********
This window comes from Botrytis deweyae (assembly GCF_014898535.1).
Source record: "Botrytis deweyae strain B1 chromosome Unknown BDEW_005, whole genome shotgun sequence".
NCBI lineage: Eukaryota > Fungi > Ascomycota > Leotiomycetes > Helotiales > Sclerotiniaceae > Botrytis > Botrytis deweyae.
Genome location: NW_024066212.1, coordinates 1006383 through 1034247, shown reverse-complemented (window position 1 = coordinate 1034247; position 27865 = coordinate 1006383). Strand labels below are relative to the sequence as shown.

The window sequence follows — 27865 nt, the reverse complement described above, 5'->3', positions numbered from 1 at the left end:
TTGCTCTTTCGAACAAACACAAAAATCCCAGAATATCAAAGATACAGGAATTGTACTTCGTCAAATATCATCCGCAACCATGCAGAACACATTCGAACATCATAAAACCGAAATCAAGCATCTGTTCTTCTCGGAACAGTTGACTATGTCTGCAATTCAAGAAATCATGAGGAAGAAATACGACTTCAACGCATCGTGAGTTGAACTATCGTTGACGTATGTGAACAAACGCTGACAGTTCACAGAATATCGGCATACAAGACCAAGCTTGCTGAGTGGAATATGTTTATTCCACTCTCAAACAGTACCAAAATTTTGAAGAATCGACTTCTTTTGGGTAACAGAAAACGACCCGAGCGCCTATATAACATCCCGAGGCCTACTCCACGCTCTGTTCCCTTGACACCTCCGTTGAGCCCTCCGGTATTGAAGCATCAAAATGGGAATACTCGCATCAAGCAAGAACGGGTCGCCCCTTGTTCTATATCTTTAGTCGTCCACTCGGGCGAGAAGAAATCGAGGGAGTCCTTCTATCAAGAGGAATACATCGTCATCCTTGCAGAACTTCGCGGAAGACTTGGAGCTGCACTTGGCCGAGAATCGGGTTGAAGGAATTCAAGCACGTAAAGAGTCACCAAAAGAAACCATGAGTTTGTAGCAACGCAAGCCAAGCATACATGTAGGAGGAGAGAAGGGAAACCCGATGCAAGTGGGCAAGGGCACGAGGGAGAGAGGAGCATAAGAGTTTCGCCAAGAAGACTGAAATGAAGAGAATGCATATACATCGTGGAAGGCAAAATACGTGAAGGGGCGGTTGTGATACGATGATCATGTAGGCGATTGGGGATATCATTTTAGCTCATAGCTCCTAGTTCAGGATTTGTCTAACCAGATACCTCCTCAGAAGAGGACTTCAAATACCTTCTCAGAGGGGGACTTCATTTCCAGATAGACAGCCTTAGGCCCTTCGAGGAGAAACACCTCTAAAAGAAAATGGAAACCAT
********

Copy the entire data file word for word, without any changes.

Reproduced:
This window comes from Botrytis deweyae (assembly GCF_014898535.1).
Source record: "Botrytis deweyae strain B1 chromosome Unknown BDEW_005, whole genome shotgun sequence".
NCBI lineage: Eukaryota > Fungi > Ascomycota > Leotiomycetes > Helotiales > Sclerotiniaceae > Botrytis > Botrytis deweyae.
Genome location: NW_024066212.1, coordinates 1006383 through 1034247, shown reverse-complemented (window position 1 = coordinate 1034247; position 27865 = coordinate 1006383). Strand labels below are relative to the sequence as shown.

The window sequence follows — 27865 nt, the reverse complement described above, 5'->3', positions numbered from 1 at the left end:
TTGCTCTTTCGAACAAACACAAAAATCCCAGAATATCAAAGATACAGGAATTGTACTTCGTCAAATATCATCCGCAACCATGCAGAACACATTCGAACATCATAAAACCGAAATCAAGCATCTGTTCTTCTCGGAACAGTTGACTATGTCTGCAATTCAAGAAATCATGAGGAAGAAATACGACTTCAACGCATCGTGAGTTGAACTATCGTTGACGTATGTGAACAAACGCTGACAGTTCACAGAATATCGGCATACAAGACCAAGCTTGCTGAGTGGAATATGTTTATTCCACTCTCAAACAGTACCAAAATTTTGAAGAATCGACTTCTTTTGGGTAACAGAAAACGACCCGAGCGCCTATATAACATCCCGAGGCCTACTCCACGCTCTGTTCCCTTGACACCTCCGTTGAGCCCTCCGGTATTGAAGCATCAAAATGGGAATACTCGCATCAAGCAAGAACGGGTCGCCCCTTGTTCTATATCTTTAGTCGTCCACTCGGGCGAGAAGAAATCGAGGGAGTCCTTCTATCAAGAGGAATACATCGTCATCCTTGCAGAACTTCGCGGAAGACTTGGAGCTGCACTTGGCCGAGAATCGGGTTGAAGGAATTCAAGCACGTAAAGAGTCACCAAAAGAAACCATGAGTTTGTAGCAACGCAAGCCAAGCATACATGTAGGAGGAGAGAAGGGAAACCCGATGCAAGTGGGCAAGGGCACGAGGGAGAGAGGAGCATAAGAGTTTCGCCAAGAAGACTGAAATGAAGAGAATGCATATACATCGTGGAAGGCAAAATACGTGAAGGGGCGGTTGTGATACGATGATCATGTAGGCGATTGGGGATATCATTTTAGCTCATAGCTCCTAGTTCAGGATTTGTCTAACCAGATACCTCCTCAGAAGAGGACTTCAAATACCTTCTCAGAGGGGGACTTCATTTCCAGATAGACAGCCTTAGGCCCTTCGAGGAGAAACACCTCTAAAAGAAAATGGAAACCAT